- Who would've thought that by August 21, these things would've happened:
That Manny Ramirez would finally aggravate the Red Sox to the point where they decided to get him out of town once and for all and pay his salary to leave.
That the Yankees would undergo such a rough transition with a new manager in Joe Girardi (who still appears to have a lot to learn) and that their young starters would be injured and terrible, respectively. (Actually, someone called the Ian Kennedy disaster----meeeeeeeeee!!!)
That the Orioles, having cleared out their veterans and started a legit rebuilding project, would be flirting with .500 and playing very respectably.
That the Minnesota Twins, sans Johan Santana and Torii Hunter and with a patchwork lineup, would be fighting for first place.
That the Detroit Tigers would become the latest version of The Worst Team Money Could Buy?
That after coming within one win of the World Series, the Cleveland Indians would stumble badly enough to clear out most of their veterans and start another rebuilding project.
That Josh Hamilton and Milton Bradley would post such massive offensive numbers and that Ian Kinsler would even get himself into the conversation for MVP.
That the Seattle Mariners would see everything go wrong far beyond a worst case scenario; Stephen King couldn't come up with a series of nightmares as disastrous as the Mariners 2008 season.
That Mike Pelfrey of the Mets would develop this quickly to become a top young starter in the National League and win a probable 15-16 games.
That Ryan Howard would start morphing into a kind, gentle version of Dave Kingman and that his numbers would tumble so rapidly; and that reigning NL MVP Jimmy Rollins's play wouldn't live up to his mouth.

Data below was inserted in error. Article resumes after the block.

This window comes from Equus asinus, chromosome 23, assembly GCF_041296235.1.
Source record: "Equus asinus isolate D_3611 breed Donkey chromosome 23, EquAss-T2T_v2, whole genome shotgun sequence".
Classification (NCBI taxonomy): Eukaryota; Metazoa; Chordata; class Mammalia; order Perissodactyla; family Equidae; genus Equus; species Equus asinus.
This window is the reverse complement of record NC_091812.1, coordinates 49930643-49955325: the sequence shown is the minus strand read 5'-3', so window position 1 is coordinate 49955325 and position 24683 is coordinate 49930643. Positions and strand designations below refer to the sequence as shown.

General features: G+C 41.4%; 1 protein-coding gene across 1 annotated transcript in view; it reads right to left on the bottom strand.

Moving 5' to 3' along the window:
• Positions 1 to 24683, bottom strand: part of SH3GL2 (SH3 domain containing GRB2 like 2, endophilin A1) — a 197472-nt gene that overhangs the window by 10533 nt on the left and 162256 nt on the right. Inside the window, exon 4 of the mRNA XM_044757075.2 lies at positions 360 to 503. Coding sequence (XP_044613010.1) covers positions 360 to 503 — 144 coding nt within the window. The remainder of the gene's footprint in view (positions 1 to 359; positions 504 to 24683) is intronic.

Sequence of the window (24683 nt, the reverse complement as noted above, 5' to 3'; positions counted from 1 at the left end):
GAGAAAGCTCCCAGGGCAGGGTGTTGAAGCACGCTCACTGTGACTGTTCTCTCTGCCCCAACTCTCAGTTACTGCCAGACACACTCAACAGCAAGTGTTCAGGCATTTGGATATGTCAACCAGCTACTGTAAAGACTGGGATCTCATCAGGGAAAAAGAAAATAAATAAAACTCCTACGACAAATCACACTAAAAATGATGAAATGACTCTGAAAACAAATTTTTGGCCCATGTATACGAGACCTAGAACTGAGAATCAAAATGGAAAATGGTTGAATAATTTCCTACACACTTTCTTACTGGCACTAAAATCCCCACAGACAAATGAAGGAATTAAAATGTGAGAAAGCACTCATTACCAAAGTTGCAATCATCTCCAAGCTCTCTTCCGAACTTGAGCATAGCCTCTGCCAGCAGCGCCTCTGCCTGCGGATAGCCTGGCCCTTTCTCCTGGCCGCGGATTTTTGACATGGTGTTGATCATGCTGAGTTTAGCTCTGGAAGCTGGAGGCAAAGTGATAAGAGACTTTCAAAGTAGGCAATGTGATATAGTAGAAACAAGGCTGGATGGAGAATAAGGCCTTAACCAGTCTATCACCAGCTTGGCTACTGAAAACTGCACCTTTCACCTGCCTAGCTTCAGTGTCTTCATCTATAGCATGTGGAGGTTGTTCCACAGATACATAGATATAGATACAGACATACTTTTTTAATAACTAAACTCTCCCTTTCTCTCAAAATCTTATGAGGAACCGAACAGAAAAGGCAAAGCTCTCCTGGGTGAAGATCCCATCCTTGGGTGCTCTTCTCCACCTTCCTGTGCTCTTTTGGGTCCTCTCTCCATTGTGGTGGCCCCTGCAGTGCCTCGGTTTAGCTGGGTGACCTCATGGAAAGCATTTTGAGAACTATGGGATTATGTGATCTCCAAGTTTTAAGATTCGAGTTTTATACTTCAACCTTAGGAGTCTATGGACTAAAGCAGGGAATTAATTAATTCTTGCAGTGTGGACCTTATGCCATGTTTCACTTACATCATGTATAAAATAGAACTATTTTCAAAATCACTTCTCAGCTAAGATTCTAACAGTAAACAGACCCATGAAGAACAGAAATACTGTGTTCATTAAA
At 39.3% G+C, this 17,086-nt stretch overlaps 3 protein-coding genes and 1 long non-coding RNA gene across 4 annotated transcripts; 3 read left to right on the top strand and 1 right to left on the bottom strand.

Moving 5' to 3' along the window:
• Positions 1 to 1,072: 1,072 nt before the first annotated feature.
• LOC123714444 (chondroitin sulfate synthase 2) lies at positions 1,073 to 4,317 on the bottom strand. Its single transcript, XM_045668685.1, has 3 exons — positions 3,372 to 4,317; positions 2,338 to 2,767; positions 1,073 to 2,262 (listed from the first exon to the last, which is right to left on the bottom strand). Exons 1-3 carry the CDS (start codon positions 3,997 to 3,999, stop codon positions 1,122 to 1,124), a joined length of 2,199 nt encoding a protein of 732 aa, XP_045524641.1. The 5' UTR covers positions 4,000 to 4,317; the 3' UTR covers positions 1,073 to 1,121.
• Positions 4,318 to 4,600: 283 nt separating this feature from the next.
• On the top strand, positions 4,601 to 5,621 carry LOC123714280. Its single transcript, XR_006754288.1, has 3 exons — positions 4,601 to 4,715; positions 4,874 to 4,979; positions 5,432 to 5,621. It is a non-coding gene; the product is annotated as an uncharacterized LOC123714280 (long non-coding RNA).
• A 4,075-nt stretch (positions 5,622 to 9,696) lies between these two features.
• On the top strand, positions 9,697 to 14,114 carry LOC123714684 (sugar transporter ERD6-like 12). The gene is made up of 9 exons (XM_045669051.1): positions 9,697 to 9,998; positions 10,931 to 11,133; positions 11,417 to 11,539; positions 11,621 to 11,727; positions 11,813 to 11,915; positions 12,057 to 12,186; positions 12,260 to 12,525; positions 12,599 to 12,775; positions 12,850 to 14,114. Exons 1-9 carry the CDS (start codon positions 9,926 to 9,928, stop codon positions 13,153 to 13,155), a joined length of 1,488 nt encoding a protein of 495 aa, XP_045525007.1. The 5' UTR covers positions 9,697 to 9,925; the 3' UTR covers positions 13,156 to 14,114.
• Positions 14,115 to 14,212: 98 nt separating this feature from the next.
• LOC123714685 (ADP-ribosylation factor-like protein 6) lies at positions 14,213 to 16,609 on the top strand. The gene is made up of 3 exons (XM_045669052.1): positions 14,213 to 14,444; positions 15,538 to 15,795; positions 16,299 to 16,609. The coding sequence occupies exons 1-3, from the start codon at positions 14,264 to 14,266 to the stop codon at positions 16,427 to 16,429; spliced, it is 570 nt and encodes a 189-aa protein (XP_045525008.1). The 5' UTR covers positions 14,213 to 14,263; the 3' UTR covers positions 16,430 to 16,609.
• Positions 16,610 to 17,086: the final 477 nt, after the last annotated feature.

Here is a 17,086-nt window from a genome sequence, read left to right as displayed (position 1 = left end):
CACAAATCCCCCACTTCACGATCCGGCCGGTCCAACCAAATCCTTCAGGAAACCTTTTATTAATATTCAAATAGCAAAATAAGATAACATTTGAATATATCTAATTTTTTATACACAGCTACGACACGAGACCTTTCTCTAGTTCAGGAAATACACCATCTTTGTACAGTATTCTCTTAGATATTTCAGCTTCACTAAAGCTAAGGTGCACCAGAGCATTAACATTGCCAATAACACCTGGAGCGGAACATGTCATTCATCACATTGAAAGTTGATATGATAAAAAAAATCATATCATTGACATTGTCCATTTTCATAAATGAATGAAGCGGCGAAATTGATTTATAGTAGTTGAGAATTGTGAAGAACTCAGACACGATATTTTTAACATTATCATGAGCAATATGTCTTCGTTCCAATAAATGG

That the historically durable Tom Glavine and John Smoltz would both be lost for the season; the Braves pitching staff so top-to-bottom rotten; and that they'd be sellers instead of buyers at mid-season starting a rebuilding project.
That the Marlins would be in contention spending less money on their entire roster than Alex Rodriguez makes all season.
That the Brewers would go for broke so completely by dealing for C.C. Sabathia, who they have no chance of keeping after the season.
That even Tony La Russa, baseball's resident genius, would be able to keep the Cardinals patchwork and bargain basement roster (aside from Albert Pujols) in contention this long, especially without a closer.
That Ken Griffey Jr would allow the Reds to trade him.
That the Diamondbacks, with their excellent on-paper roster; dual-headed Cy Young Award contenders in Brandon Webb and Dan Haren; a resurgent Randy Johnson; and solid mid-season acquisitions, would be so relentlessly and unexplainably inconsistent.
That the Dodgers would acquire two future Hall of Famers for almost nothing within three weeks of each other in Manny Ramirez and Greg Maddux.
That the Padres would be so poisonously bad and that their arrogance and cheapness would permeate their organization to become almost hopeless.
These surprises----among many, many more----prove that no matter how one makes their predictions, based on numbers or observation, there's no way to know what's going to happen in a season; no way to judge what's going to work and what isn't. The only thing to do is to watch and learn and try not to make the same mistakes again. If anything, this season is a prime indicator of why they play the games on the field rather than in a room with a bunch of nerds alternating between their stats and World of Warcraft.